The din inside the Pepsi Centre had reached a crescendo, 13,384 opposing voices at full peal.

Yet he might’ve been out in the country somewhere, off communing with nature, watching gentle ripples spread across an isolated lake on a lazy, wind-less afternoon.

“Nothing,’’ marvels coach Curt Malawsky, “rattles this guy.

“He’s fearless.

“A deflection shot in the fourth quarter goes off a stick into our net, the building’s rocking. That would crush most guys. Not this guy.

“I look down the floor and he’s smiling.

“His attitude never changes: let’s move on to the next one.

“So strong between the ears. Such mental toughness.

“And that’s contagious.”

Ice in his veins, larceny in his heart and winning in his DNA.

Just a kid, really, Christian Del Bianco. All of 20.

Yet Sunday, the kid and his Roughnecks journey into the belly of another, even more unforgiving, beast, Sasktel Centre in Saskatoon.

The golden bauble on offer is a trip to the best-of-three National Lacrosse League final and the chance to claim the franchise’s first championship title since 2009.

Goaltending, cliché tells us incessantly, is crucial at any time. Come playoff time, it’s invariably season-defining.

Wresting the No.-1 job from Frankie Scigliano, Del Bianco’s minutes soared, from 192 last year to 788.

“At first, last year, it was amazing just having him in practice,” says Riggers captain Dan MacRae. “You’re watching him, like: ‘Holy, smokes, this kid has a couple more years of junior. I can only imagine what he’s going to be like with a little seasoning.’

 “He’s gotten there pretty quick and he’s still playing junior A this year, coming up.

“The learning curve, getting a handle on playing in a bigger net with a smaller stick, he picked up in a very short time.

“He plays to his abilities, his athleticism, the ability to not only stop the ball but to pass it and create transition, create goals, for us. Whether it’s in practice, warm-up or a game, he makes saves that just leave you shaking your head or wanting to see a replay to get a better understanding of how exactly it happened.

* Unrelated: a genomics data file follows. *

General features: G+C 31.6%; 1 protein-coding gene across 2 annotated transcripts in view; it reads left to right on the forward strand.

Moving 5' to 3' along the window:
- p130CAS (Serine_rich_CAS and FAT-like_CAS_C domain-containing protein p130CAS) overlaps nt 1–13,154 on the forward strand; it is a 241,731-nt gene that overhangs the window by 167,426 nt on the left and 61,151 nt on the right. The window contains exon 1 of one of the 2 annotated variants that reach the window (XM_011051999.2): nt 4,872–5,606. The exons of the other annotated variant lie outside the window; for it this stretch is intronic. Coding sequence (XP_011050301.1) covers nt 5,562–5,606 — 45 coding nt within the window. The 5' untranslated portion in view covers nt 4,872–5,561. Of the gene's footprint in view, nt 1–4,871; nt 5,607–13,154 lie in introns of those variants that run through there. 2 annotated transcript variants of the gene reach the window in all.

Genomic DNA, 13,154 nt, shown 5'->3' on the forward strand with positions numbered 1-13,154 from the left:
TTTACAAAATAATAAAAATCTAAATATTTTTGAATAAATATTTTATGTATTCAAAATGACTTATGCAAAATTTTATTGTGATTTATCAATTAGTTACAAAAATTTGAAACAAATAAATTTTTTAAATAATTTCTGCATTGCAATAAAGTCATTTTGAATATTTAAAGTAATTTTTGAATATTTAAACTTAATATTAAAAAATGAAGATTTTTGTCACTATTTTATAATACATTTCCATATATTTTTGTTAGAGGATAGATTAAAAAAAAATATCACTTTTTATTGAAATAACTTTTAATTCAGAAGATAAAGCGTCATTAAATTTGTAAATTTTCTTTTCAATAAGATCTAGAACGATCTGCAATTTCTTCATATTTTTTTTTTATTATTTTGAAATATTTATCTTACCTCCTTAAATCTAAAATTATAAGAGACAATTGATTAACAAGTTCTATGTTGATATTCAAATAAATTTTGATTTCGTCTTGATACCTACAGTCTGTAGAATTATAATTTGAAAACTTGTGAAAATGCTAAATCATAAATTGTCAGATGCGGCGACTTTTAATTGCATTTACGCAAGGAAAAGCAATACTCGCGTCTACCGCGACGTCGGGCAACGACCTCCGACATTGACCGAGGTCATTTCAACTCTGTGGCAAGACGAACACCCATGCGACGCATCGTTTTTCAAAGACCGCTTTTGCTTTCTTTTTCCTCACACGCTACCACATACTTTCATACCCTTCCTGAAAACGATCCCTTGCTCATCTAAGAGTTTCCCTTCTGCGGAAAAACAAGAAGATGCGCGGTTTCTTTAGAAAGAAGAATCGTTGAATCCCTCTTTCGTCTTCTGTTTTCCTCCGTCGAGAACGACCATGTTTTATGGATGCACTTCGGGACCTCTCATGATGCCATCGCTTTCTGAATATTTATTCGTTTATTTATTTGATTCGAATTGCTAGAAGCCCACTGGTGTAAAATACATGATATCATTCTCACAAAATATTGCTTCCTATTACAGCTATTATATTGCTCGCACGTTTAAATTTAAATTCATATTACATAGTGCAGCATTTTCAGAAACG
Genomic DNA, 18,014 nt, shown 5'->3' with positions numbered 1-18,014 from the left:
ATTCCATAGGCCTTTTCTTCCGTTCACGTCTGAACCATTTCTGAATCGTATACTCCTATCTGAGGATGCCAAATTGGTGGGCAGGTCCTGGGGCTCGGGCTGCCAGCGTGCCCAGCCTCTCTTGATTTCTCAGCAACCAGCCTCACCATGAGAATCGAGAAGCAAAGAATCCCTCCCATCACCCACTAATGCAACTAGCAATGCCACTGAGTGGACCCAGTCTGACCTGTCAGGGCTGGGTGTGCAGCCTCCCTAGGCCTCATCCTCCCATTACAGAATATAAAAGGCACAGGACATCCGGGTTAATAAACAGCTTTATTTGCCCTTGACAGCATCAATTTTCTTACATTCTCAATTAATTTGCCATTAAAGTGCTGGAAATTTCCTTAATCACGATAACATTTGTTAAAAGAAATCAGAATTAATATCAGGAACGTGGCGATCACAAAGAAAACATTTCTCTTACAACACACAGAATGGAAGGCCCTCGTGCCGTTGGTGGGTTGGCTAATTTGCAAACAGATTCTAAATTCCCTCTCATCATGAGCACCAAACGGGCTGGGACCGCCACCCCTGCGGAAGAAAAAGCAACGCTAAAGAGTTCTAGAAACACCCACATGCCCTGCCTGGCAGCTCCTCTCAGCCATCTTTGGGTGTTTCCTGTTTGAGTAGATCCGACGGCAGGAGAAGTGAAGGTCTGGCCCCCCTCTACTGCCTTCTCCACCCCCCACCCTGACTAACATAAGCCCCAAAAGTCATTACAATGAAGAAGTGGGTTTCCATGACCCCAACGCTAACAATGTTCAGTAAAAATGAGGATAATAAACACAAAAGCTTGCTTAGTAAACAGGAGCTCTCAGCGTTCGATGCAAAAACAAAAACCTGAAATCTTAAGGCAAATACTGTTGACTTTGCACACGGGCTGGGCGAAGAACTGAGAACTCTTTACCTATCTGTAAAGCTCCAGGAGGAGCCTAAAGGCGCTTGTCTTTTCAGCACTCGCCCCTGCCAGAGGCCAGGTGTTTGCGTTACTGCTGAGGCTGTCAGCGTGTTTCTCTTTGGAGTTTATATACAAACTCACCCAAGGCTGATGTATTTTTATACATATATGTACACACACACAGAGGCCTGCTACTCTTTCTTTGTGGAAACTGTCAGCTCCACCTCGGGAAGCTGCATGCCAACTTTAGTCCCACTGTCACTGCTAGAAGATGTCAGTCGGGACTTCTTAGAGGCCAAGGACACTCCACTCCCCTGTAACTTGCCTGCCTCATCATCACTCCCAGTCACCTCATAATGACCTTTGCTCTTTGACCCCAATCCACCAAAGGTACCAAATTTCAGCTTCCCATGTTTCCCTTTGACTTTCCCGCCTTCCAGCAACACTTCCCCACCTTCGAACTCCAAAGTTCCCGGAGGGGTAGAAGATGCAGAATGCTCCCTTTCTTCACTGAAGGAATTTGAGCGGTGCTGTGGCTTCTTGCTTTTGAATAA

“And his pedigree speaks for itself. He’s used to winning. That’s all he knows.”

Over the final six minutes and 37 seconds Saturday evening in Denver, the Mammoth attack didn’t get so much as a sniff, the Roughnecks peeling off four straight goals to run out 15-12 winners in the Western Conference semi-final.

“Just his demeanour, his mindset,’’ lauds Malawsky, “is what’s so impressive.

“You hear the term a lot: ‘Well beyond his years …’ That’s Christian. That’s his biggest asset. When it’s time to lock it down, in the second half, when it matters most, that’s when he’s at his best. Like last game. They go up by one, he gave us a chance to tie it. They go up by one again, he gave us a chance to tie it again.

“At no point did he let them go up by two when the game was on the line in the fourth quarter. He kept on giving us a chance.

“The way he carries himself for a young guy is impressive. And that breeds confidence throughout our team.”

The kid has grown with the added responsibility.

“What might’ve gone in on him early in the season,’’ says Malawsky confidently, “doesn’t go in on him anymore.

“He’s cut from old-school cloth. He lives and breathes lacrosse. He wants to be out on the floor, playing. Right now in his life, that’s his top priority. You can tell.

“He’s embraced the opportunity and he’s been great for us. Exceptional.”

 Saskatchewan represents the NLL’s most potent offensive aggregation, led by the 1-2 punch of Mark Matthews and Robert Church, who combined for 223 regular-season points.

The 14-4 Rush also won all three seasonal collisions between the provincial-border rivals, but two of those were by a goal, one requiring OT.

And while Sask’s 6-3 record at SaskTel is formidable, it’s far from invincible.

“I’m a firm believer that pressure is only something you put on yourself,’’ stresses Malawsky, as game day nears.

“Christian’s not a guy who keeps telling himself: ‘I’ve gotta do this on my own.’ He just does his job. He makes the ones he’s supposed and some he’s not supposed to. And the ones that do get by him? Like I said, he just moves on to the next shot.

“It could be a Wednesday night in Coquitlam or Sunday, 5 o’clock, jam-packed SaskTel Arena.

“As far as the big stage, his demeanour doesn’t change, his game doesn’t change, no matter where he’s playing or what’s at stake.”

What’s at stake is a shot at what they all dream of.

“We’ve asked a lot of him and he’s been phenomenal for us,” says MacRae. “We need him to be again.”